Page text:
The digital age has rapidly ushered in a complicated array of employment law questions. Do hiring managers have a right to judge job applicants based on their Facebook profiles? Can they go so far as to ask applicants for their social media passwords? Can workers be fired for sending personal emails or Tweets during working hours? Can an employee be retaliated against for gossiping or venting about his or her co-workers or supervisor online?
Ever since a senior vice president of Halliburton Co. was arrested on a prostitution charge last week, many people have been speculating about what the arrest means for his future with the Texas oilfield services company.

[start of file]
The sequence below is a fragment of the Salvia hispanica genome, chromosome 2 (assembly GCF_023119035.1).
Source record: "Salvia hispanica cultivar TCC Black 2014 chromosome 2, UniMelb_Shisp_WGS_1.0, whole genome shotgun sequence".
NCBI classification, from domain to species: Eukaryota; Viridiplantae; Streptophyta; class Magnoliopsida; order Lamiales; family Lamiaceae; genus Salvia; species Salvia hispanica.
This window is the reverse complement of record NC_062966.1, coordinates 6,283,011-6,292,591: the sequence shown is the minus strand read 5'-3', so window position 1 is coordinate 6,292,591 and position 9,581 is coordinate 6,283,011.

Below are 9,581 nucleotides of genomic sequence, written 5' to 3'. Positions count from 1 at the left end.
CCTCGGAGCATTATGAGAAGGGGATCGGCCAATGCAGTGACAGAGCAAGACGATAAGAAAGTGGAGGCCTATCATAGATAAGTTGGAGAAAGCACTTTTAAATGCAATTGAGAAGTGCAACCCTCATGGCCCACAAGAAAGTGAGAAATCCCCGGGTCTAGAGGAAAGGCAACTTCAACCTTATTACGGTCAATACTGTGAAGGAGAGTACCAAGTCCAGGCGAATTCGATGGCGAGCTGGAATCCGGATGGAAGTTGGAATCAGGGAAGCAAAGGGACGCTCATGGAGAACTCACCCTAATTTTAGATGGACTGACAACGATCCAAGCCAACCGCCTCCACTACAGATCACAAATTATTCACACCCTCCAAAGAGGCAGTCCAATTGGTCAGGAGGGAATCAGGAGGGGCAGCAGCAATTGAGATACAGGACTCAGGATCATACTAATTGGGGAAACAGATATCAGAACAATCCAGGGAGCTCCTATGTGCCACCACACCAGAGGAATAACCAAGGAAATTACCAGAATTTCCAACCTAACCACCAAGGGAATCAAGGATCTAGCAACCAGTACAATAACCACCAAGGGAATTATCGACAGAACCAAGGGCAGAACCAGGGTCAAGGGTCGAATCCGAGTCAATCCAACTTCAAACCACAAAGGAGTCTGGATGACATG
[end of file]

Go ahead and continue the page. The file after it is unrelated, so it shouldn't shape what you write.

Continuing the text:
In Texas and throughout the country, employee benefits including pension plans are governed by the Employee Retirement Income Security Act. When a company makes a change to its benefits offerings or administration, it must make sure its policies all comply with ERISA. And, when an employee is denied insurance or other benefits, they may often file an ERISA claim.
When people hear about a sexual harassment case, they often assume that a woman is making a complaint about being harassed by a man. However, sometimes it is a man who was harassed. Sexual harassment happens to both genders and is committed by both genders, and regardless of who is on what side of harassment, victims of harassment should never feel ashamed about coming forward.